Johannes Georg Bednorz received his master's degree from the University of Münster in 1976 and his PhD from the Swiss Federal Institute of Technology, ETH Zurich, in 1982. In January 1982 he joined the IBM Zurich Research Laboratory in Rüschlikon, Switzerland, as a Research Staff Member.
His research in the area of solid state physics was focused on the investigation of structural phase transitions and ferroelectric properties of perovskite-type oxides. From 1983 on, he concentrated on the investigation of metallic oxides with the goal to develop superconductors with high transition temperatures. In 1987, he and K. Alex Müller were awarded the Nobel Prize in Physics for the discovery of high-Tc superconductivity in a new class of compounds.
In connection with the work which led to the Nobel Prize he received, together with K. A. Müller, the Thirteenth Fritz London Memorial Award 1987 (University of California), the Marcel-Benoist Prize 1986 (Marcel-Benoist Foundation, Switzerland), the Dannie Heineman Prize 1987 (Academy of Sciences Göttingen) the Robert Wichard Pohl Prize 1987 (German Physical Society), the Hewlett-Packard Europhysics Prize 1988 (European Physical Society). In March 1988 he was awarded, together with Müller, the International Prize for New Materials Research of the American Physical Society. He is also recipient of the Viktor Moritz Goldschmidt Prize 1987 (German Mineralogical Society), the Otto-Klung Prize 1987 (Free University of Berlin) and together with Müller of the Aldo-Villa Prize 1991 (Italian Ceramic Society).
He received the honorary degree of doctor of natural sciences from the Universities of Regensburg-Germany, Salzburg-Austria, Katowice-Poland, Tbilisi-Georgia and the University of Münster-Germany.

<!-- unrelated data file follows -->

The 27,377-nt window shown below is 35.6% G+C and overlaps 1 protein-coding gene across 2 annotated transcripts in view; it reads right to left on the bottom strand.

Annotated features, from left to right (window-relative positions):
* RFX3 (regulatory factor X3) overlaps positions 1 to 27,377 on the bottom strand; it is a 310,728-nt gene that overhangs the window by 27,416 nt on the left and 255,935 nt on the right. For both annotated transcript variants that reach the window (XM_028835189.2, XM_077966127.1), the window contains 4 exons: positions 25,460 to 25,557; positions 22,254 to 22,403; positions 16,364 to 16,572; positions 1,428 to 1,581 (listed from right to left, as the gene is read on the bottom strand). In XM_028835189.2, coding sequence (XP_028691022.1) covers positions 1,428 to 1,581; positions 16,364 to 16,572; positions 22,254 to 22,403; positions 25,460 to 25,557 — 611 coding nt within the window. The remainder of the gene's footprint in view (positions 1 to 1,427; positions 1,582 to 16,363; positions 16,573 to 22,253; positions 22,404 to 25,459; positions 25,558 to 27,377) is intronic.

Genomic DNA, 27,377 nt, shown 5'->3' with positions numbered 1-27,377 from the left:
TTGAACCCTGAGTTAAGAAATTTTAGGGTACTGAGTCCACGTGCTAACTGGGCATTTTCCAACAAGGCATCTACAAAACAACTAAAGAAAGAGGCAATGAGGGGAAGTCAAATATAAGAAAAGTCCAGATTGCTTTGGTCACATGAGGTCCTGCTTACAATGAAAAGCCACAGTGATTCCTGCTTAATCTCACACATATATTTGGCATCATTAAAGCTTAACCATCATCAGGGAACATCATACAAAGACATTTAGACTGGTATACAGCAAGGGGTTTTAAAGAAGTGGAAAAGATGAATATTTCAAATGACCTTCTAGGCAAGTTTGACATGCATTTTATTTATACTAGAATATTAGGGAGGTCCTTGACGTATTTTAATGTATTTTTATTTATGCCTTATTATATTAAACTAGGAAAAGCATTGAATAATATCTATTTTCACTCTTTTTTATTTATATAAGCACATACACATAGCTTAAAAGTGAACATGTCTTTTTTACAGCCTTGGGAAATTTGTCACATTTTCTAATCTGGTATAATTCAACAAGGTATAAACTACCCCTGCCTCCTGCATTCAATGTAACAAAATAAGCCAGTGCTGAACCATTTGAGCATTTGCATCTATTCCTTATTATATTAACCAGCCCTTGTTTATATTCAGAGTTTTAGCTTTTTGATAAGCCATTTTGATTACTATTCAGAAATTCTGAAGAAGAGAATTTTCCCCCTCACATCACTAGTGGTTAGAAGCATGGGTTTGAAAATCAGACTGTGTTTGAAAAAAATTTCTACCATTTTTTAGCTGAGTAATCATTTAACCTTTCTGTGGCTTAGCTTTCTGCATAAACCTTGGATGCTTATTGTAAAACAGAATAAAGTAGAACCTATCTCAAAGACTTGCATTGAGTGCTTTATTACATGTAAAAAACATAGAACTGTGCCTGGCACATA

He is a Distinguished Member of the Academy of Ceramics, Fellow of the American Physical Society and was elected as Foreign Associate of the U.S. National Academy of Sciences. He is also Honorary Member of the American Ceramic Society, and the Swiss Physical Society, and Honorary Fellow of the Fudan University, Shanghai, China and the Institute of Physics, Singapore. From the German Federal Republic he received in 1988 "Das Grosse Bundesverdienstkreuz mit Stern und Schulterband".
Exhibition "Sketches of Science" by Volker Steger - Locations & Dates
By Volker Steger
Johannes Georg Bednorz is not only a physicist, but he also takes a great
personal interest in art. His specialty is bronze sculpture, which he does in his
scarce free time. When I give him the paper and ask for the drawing, he takes
quite a bit of time, executing a precise sketch of the rhombic structures of
the superconducting materials he works with. I suggest that he
should combine science and art by making bronze sculptures in
the shape of superconducting crystal structures.
That would fi nally be meaningful art!
Johannes Georg Bednorz ist nicht nur Physiker, sondern pfl egt
auch ein ausgeprägtes Interesse an der Kunst. Seine Spezialität